In India, Muslim Minority Complains of Rampant Discrimination

By Rohit Wadhwaney
150605-IN-worker-620 An Indian Muslim worker in Ahmedabad sews canvassing material for the Congress Party, April 4, 2014.

Newly minted MBA degree-holder Zeshan Ali Khan was stunned when he opened the e-mailed reply to his job application to one of India’s biggest diamond export firms.

“Dear Zeshan, thanks for your application. We regret to inform you that we only hire non-Muslim candidates,” the email from the Human Resources department at Mumbai-based Hari Krishna Exports Pvt. Ltd allegedly read.

Zeshan, 22, is among members of India’s Muslim minority who see workplace and other types of discrimination against members of their religion as a worrying trend.

“I couldn’t believe it … that in the 21st century a firm as big as this could respond in such a manner,” Khan, a Mumbai resident, told BenarNews.

Muslims comprise just 14.4 percent of India’s 1.2 billion people, but this deeply impoverished segment is the nation’s largest religious minority. More that 52 percent of Muslim men and 91 percent Muslim women in India are jobless, and many young Muslims, like Khan, strive to get a good education so they can advance in society.

But the graduation rate among Muslims is very low and the school dropout rate is high.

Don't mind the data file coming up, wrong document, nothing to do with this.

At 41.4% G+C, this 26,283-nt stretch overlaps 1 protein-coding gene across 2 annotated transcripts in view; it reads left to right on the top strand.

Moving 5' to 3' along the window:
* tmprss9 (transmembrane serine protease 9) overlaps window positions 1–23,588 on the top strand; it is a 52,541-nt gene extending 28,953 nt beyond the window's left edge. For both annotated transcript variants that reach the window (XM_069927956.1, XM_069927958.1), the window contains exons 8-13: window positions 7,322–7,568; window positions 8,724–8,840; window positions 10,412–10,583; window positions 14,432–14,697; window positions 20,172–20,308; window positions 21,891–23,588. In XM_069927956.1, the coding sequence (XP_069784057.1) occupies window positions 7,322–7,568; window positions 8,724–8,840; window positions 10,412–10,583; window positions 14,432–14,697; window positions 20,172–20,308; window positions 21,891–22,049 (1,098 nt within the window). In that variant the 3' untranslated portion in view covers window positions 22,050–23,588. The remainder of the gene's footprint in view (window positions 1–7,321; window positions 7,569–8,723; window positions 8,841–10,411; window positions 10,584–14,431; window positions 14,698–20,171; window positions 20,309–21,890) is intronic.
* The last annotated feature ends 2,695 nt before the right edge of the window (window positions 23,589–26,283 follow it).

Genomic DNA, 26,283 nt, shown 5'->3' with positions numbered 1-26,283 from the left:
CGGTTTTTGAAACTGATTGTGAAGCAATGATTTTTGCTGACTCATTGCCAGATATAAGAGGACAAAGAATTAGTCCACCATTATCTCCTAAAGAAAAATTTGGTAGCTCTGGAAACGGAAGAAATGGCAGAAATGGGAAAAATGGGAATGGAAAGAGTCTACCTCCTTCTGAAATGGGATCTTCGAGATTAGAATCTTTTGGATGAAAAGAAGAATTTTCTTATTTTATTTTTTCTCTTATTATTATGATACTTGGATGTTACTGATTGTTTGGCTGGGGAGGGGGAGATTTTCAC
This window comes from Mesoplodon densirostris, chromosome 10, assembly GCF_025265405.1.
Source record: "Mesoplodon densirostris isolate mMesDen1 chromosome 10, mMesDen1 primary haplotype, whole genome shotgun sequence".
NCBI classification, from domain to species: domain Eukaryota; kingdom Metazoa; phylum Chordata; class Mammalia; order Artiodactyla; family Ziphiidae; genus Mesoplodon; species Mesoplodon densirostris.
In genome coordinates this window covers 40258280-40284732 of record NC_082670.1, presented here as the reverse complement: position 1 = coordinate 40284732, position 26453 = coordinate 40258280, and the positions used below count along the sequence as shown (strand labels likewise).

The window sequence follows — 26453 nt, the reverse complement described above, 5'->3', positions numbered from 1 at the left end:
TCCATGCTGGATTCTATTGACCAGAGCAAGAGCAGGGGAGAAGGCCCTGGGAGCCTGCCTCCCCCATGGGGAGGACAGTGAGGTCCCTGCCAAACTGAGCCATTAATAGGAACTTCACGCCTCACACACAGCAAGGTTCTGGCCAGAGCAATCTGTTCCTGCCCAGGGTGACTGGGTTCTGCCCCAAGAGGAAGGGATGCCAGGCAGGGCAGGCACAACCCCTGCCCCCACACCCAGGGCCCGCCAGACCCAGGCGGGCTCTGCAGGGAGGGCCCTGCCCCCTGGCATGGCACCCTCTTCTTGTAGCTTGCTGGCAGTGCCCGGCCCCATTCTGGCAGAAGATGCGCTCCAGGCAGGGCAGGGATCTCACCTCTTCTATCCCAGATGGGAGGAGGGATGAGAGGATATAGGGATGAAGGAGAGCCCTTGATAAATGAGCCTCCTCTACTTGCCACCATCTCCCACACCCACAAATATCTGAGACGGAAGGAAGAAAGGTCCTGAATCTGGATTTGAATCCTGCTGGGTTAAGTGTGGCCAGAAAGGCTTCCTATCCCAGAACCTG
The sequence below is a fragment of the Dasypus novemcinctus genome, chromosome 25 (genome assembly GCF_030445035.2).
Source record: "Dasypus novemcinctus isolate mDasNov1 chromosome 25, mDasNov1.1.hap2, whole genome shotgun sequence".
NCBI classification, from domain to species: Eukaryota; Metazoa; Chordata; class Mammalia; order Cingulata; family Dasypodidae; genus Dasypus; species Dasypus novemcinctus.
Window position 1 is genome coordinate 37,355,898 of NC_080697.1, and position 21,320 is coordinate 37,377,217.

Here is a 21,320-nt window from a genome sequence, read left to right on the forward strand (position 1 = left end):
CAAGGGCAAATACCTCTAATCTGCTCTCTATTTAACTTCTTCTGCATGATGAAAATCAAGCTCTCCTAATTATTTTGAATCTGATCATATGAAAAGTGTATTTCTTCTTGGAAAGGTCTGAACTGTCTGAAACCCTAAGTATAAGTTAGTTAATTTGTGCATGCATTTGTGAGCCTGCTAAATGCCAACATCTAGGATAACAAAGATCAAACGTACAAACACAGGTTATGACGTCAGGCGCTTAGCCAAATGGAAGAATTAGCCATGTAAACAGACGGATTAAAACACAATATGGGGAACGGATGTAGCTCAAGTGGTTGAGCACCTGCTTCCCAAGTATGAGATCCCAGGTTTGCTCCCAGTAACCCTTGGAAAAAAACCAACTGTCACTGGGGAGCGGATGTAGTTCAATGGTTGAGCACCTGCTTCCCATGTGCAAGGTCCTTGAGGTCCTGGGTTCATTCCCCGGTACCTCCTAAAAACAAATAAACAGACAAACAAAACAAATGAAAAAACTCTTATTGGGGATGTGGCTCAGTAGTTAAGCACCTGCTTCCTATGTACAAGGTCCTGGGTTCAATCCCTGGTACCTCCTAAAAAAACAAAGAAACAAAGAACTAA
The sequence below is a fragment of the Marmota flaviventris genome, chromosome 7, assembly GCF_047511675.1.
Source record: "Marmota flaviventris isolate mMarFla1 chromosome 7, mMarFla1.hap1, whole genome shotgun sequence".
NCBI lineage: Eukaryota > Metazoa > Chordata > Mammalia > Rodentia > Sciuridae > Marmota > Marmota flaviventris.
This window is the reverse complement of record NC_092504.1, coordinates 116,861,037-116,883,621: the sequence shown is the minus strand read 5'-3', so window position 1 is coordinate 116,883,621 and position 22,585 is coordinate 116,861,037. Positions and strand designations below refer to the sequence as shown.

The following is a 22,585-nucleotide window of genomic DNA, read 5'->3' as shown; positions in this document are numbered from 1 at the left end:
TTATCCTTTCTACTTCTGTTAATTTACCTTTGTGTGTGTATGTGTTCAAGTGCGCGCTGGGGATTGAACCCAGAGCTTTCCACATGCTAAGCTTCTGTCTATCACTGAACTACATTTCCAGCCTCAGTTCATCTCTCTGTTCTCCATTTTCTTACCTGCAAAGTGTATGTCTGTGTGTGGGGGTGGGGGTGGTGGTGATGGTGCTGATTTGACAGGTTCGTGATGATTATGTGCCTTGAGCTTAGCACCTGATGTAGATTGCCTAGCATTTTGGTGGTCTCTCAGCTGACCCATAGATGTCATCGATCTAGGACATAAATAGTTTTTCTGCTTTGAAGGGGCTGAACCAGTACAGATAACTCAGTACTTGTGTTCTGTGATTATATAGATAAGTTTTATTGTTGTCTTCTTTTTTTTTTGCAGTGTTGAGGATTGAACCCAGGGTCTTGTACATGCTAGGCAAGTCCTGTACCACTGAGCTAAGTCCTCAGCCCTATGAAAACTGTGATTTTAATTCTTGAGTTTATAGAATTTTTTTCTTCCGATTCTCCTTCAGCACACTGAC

On May 19, the day he got the email, Khan went onto Twitter and posted a screenshot (see below) of the reply from Hari Krishna Exports.



His tweet went viral.

“More than demoralizing, it was confusing,” Khan said of the offending email. “It made me wonder if I would have to face such discrimination throughout my professional career.”

Two days later, he reported the case to police. That led to four managers from Hari Krishna and the H.R. staffer who sent the email to Khan being arrested. On May 27, a sessions court granted the defendants bail, DNA reported.

As the issue snowballed into controversy, Hari Krishna Exports Pvt. Ltd. issued an apologetic statement on how it had handled Khan’s application.

“It was a blunder and personal mess created by one of our trainees who has no decision-making power. We have 61 employees in our office [in Mumbai], including one Muslim,” the company said.

A constitutional promise

Experts believe it is unlikely that the defendants will be convicted.

In India, there is no anti-discrimination law, but Articles 14, 15 and 16 of the Constitution prohibit the state from discriminating against any individual or group on grounds of religion.

Yet since the diamond exporter is a private sector company and the case does not fall under the definition of state or the control of the Indian government, “it [the company] is free to discriminate on grounds of religion when hiring employees,” said Abhishek Sudhir, a professor at New Delhi’s Jindal Global Law School.

Last year, the Post-Sachar Evaluation Committee recommended that the laws should be changed in order to protect people against discrimination in the private sector.

“Non-discrimination is a promise made in the constitution of India. These constitutional promises against discriminatory acts require legislative backing in the form of anti-discrimination laws, and these must be extended to private and non-State spheres as well,” the Post-Sachar Evaluation Committee said last September.